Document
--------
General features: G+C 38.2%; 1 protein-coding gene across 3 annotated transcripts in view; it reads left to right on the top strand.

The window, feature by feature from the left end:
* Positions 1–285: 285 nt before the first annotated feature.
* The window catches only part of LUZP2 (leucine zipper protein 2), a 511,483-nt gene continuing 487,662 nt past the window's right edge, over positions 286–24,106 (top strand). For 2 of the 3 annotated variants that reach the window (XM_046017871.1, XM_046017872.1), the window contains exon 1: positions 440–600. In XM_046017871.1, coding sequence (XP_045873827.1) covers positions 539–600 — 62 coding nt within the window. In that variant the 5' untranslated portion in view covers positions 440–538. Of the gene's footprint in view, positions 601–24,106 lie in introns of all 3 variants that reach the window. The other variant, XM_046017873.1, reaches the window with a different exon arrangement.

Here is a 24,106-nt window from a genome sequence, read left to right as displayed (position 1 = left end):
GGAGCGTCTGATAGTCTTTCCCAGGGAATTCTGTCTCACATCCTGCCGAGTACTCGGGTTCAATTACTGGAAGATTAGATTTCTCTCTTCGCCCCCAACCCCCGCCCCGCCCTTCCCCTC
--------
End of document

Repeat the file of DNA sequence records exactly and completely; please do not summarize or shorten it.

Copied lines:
General features: G+C 38.2%; 1 protein-coding gene across 3 annotated transcripts in view; it reads left to right on the top strand.

The window, feature by feature from the left end:
* Positions 1–285: 285 nt before the first annotated feature.
* The window catches only part of LUZP2 (leucine zipper protein 2), a 511,483-nt gene continuing 487,662 nt past the window's right edge, over positions 286–24,106 (top strand). For 2 of the 3 annotated variants that reach the window (XM_046017871.1, XM_046017872.1), the window contains exon 1: positions 440–600. In XM_046017871.1, coding sequence (XP_045873827.1) covers positions 539–600 — 62 coding nt within the window. In that variant the 5' untranslated portion in view covers positions 440–538. Of the gene's footprint in view, positions 601–24,106 lie in introns of all 3 variants that reach the window. The other variant, XM_046017873.1, reaches the window with a different exon arrangement.

Here is a 24,106-nt window from a genome sequence, read left to right as displayed (position 1 = left end):
GGAGCGTCTGATAGTCTTTCCCAGGGAATTCTGTCTCACATCCTGCCGAGTACTCGGGTTCAATTACTGGAAGATTAGATTTCTCTCTTCGCCCCCAACCCCCGCCCCGCCCTTCCCCTC